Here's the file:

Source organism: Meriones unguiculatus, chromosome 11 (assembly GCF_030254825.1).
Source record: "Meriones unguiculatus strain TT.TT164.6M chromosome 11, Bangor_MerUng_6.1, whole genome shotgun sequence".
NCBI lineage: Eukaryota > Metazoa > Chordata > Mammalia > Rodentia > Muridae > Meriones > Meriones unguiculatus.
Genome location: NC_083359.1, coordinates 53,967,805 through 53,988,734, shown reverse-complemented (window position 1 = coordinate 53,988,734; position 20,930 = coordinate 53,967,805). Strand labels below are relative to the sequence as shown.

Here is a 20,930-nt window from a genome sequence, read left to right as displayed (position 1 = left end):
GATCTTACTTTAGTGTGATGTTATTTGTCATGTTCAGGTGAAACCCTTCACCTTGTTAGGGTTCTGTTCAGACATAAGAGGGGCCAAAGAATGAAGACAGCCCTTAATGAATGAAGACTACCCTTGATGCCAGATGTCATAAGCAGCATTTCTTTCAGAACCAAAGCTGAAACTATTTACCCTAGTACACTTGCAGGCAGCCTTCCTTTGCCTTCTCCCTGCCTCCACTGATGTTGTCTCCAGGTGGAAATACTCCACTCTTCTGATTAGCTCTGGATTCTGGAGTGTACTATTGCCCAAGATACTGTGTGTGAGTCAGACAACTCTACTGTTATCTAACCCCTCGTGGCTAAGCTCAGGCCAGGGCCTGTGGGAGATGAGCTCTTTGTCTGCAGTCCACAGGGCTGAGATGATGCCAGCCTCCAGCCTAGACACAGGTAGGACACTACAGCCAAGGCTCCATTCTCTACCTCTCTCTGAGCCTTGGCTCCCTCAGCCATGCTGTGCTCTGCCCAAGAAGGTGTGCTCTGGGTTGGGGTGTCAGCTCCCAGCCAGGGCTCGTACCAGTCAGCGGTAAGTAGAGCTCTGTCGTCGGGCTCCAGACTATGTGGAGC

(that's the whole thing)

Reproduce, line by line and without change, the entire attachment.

Source organism: Meriones unguiculatus, chromosome 11 (assembly GCF_030254825.1).
Source record: "Meriones unguiculatus strain TT.TT164.6M chromosome 11, Bangor_MerUng_6.1, whole genome shotgun sequence".
NCBI lineage: Eukaryota > Metazoa > Chordata > Mammalia > Rodentia > Muridae > Meriones > Meriones unguiculatus.
Genome location: NC_083359.1, coordinates 53,967,805 through 53,988,734, shown reverse-complemented (window position 1 = coordinate 53,988,734; position 20,930 = coordinate 53,967,805). Strand labels below are relative to the sequence as shown.

Here is a 20,930-nt window from a genome sequence, read left to right as displayed (position 1 = left end):
GATCTTACTTTAGTGTGATGTTATTTGTCATGTTCAGGTGAAACCCTTCACCTTGTTAGGGTTCTGTTCAGACATAAGAGGGGCCAAAGAATGAAGACAGCCCTTAATGAATGAAGACTACCCTTGATGCCAGATGTCATAAGCAGCATTTCTTTCAGAACCAAAGCTGAAACTATTTACCCTAGTACACTTGCAGGCAGCCTTCCTTTGCCTTCTCCCTGCCTCCACTGATGTTGTCTCCAGGTGGAAATACTCCACTCTTCTGATTAGCTCTGGATTCTGGAGTGTACTATTGCCCAAGATACTGTGTGTGAGTCAGACAACTCTACTGTTATCTAACCCCTCGTGGCTAAGCTCAGGCCAGGGCCTGTGGGAGATGAGCTCTTTGTCTGCAGTCCACAGGGCTGAGATGATGCCAGCCTCCAGCCTAGACACAGGTAGGACACTACAGCCAAGGCTCCATTCTCTACCTCTCTCTGAGCCTTGGCTCCCTCAGCCATGCTGTGCTCTGCCCAAGAAGGTGTGCTCTGGGTTGGGGTGTCAGCTCCCAGCCAGGGCTCGTACCAGTCAGCGGTAAGTAGAGCTCTGTCGTCGGGCTCCAGACTATGTGGAGC